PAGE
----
Combine grated carrots, currants, sunflower seeds, and chives in a large mixing bowl.  In a smaller bowl, whisk together orange juice, oil, vinegar, honey, a pinch of salt and a few grindings of pepper until well incorporated.  Toss salad with dressing and let sit, stirring occasionally, at least 10 minutes before serving.

I’ve made this enormous, easy, and addictive pickled salad twice already since the new year began, in an effort to make good on a resolution to eat fruits and vegetables at every meal.  It’s an old recipe of my grandmother’s that I remember fondly from my childhood, with just a few alterations (fresh green beans instead of canned, bell peppers in place of jarred pimentos).  We like it for lunch, with just about any kind of sandwich.

Overnight vegetable salad

Yield:  A week’s worth, for at least two people

1 lb. green beans, trimmed and cut into bite-sized pieces

2 c. frozen peas

2 c. fresh or frozen corn kernels

1 red bell pepper,  diced

1 green bell pepper, diced

1 sweet onion, diced

2 stalks celery, diced

1-2 jalepenos, seeded and finely diced

1 15-oz. can red kidney beans, rinsed and drained

3/4 c. white or apple cider vinegar

1/2 c. granulated sugar

1 tbsp. extra-virgin olive oil

1/2 tsp. paprika

Salt and freshly ground, black pepper, to taste

Blanch green beans in boiling, salted water until just tender, 3-4 minutes.  Meanwhile, measure peas and corn into a colander set in the sink.  Drain green beans into colander with peas and corn.  Rinse with cold running water to stop cooking.  Drain well.

Combine all vegetables and kidney beans in a large mixing bowl.  In a separate bowl, whisk together vinegar, sugar, oil, and paprika until sugar dissolves.  Pour dressing over vegetables, tossing to coat.  Season with salt and pepper, to taste.  Cover and refrigerate at least 24 hours, stirring occasionally.

The nutty warmth of cumin and sweet tang of cider vinegar tame red cabbage’s pungent bite in this addictive, mayo-free coleslaw. If you have one, a food processor with shredding and slicing attachments make quick work of prepping the vegetables.  Otherwise, figure on about 20 minutes of chopping.

Coleslaw with cumin seed and cider vinaigrette

Yield:  Makes about 12 cups

1/2 head red cabbage, cored and shredded (about 8 c.)

4 carrots, peeled, trimmed, and shredded

3 stalks celery, trimmed and thinly sliced

2 red peppers, cored, quartered lengthwise, and thinly sliced

2 bunches scallions (about 10), white and tender green parts only, thinly sliced

1 tbsp. cumin seed, toasted in a dry skillet until fragrant then roughly chopped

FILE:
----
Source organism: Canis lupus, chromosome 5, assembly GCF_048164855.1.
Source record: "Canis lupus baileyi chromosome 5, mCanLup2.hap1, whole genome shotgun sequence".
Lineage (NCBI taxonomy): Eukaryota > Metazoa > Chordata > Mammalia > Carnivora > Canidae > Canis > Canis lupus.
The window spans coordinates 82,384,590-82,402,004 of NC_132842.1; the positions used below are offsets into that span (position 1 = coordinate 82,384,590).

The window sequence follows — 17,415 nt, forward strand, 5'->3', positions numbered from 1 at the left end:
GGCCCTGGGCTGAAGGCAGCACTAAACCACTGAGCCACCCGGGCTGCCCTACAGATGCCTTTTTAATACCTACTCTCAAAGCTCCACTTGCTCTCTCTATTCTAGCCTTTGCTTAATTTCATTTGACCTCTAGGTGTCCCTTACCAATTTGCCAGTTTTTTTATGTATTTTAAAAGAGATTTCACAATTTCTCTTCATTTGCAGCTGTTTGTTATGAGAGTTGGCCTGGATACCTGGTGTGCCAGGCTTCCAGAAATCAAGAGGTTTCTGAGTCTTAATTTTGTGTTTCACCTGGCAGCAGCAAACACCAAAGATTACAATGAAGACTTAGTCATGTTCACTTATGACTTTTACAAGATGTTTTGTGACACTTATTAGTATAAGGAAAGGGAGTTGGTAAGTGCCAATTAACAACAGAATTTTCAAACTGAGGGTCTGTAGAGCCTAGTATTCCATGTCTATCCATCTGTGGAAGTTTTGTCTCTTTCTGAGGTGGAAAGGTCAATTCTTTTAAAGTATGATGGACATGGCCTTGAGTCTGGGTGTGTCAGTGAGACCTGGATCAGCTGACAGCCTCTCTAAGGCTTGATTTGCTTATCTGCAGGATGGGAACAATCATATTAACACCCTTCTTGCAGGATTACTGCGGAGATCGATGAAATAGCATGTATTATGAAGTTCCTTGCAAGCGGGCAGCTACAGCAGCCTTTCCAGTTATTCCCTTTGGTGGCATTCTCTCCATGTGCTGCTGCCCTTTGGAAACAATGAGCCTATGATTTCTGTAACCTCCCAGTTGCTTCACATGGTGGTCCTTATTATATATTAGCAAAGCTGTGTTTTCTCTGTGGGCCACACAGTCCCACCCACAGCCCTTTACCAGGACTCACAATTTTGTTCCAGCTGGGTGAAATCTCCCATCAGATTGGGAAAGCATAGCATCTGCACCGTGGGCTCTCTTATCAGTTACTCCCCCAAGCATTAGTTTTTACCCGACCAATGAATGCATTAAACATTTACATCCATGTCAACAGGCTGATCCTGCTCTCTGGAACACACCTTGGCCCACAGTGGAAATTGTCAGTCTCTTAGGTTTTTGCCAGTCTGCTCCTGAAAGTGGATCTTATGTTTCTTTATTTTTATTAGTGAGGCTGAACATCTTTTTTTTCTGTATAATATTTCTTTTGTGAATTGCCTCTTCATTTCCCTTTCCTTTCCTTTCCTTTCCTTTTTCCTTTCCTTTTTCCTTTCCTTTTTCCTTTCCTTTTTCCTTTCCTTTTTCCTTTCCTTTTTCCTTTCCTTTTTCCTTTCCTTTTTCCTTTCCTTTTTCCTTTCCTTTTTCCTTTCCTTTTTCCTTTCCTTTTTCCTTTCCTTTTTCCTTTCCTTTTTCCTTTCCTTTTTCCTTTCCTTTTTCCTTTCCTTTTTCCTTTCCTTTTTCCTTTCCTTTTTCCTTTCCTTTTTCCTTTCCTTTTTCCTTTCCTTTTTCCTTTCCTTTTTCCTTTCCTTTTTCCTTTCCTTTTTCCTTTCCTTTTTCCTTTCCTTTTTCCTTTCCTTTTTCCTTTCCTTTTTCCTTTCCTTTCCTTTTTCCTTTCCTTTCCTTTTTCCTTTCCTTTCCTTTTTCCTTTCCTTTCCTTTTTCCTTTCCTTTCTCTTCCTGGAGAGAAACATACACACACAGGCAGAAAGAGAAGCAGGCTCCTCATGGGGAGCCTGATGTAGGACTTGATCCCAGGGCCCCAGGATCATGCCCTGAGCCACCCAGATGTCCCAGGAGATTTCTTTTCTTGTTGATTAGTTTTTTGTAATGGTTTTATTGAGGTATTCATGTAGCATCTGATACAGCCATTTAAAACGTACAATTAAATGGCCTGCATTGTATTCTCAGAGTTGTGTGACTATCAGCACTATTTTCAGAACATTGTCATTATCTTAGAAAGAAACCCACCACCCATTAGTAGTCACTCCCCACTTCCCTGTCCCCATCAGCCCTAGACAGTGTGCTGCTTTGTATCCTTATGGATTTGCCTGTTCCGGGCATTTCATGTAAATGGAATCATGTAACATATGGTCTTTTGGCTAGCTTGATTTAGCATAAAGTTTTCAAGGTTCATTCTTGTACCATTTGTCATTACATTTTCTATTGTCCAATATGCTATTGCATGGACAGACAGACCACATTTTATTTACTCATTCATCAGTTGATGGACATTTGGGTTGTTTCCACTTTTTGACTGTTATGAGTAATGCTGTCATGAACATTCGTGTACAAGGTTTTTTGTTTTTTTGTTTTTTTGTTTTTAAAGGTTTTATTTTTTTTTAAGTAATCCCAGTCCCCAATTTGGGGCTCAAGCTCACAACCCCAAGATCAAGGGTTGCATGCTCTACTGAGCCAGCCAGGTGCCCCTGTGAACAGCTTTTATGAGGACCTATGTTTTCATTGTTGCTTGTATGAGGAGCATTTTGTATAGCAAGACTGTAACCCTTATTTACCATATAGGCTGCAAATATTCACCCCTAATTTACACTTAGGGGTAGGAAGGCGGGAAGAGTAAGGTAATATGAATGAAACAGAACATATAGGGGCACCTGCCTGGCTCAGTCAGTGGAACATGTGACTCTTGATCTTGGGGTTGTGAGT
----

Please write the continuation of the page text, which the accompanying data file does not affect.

1/3 c. apple cider vinegar

1/3 c. extra-virgin olive oil

1 tbsp. honey

Salt and freshly ground, black pepper, to taste

Combine vegetables and cumin seed in a large mixing bowl.  In a separate bowl, whisk together vinegar, oil, and honey with a generous pinch salt and a few grindings of pepper.  Toss vinaigrette with vegetables and adjust seasoning as needed.  Let stand, tossing occasionally, at least 30 minutes before serving.  Leftovers keep well in the fridge for a few days.

Make it vegan: Substitute granulated sugar or agave nectar for the honey.

Chewy, nutty barley combines with colorful vegetables and a sweet-tart vinaigrette in this hearty, nutrient-rich salad.  Blanching broccoli rabe subdues its natural bitterness,  while roasting brings out the sweetness of winter squash and cauliflower.  Festive and flavorful, this salad keeps and reheats well, making it a perfect make-ahead dish for a brown-bag lunch or holiday gathering.

Warm barley salad with roasted vegetables

Yield:  Makes about 14 cups, serving about 8

1 1/3 c. pearl barley

About 1/2 c. olive oil, divided

1 head cauliflower, cored and broken into bite-sized florets

1 butternut squash, peeled, seeded, and cut into 3/4″ pieces

1 large bunch broccoli rabe, stems cut into 2-inch lengths, tops roughly chopped

1 small red onion, finely chopped

8 sun-dried tomatoes, plumped in boiling water, drained, then thinly sliced

1 handful fresh, flat-leaf parsley leaves, finely chopped

1/4 c. balsamic vinegar

Kosher salt and freshly ground, black pepper, to taste

Preheat oven to 425 degrees.  Bring one quart of water to a boil in a medium saucepan.  Add barley and 1/2 tsp. salt.  Return to a boil, reduce heat to low, and simmer, covered, until barley is tender but still chewy, about 25 minutes.  Drain well of any excess water.  Transfer to a large mixing bowl and set aside.

Line two large baking sheets with foil.  Toss cauliflower florets with about 2 tbsp. olive oil and spread in a single layer on one baking sheet.  Season with salt and pepper.  Toss squash with 2 more tbsp. oil, arrange on other baking sheet, and season.  Bake until vegetables are tender and lightly browned, about 25 minutes.  Add vegetables to barley in mixing bowl.

Bring a large saucepan of water to a boil, season generously with salt, and add broccoli rabe stems.  Cook two minutes, then add tops and cook a minute or two longer, until tender.  Drain, then shock under cold running tap water to stop cooking and set color.   Squeeze broccoli rabe to remove excess moisture, then add to mixing bowl.

Whisk together remaining 1/4 c. olive oil, balsamic vinegar, and a pinch of salt until emulsified.  Add red onion, sun-dried tomatoes, parsley, and vinaigrette to mixing bowl and toss to combine.  Season with additional salt and pepper as needed.  Serve warm.

Salad keeps well in the fridge for about four days.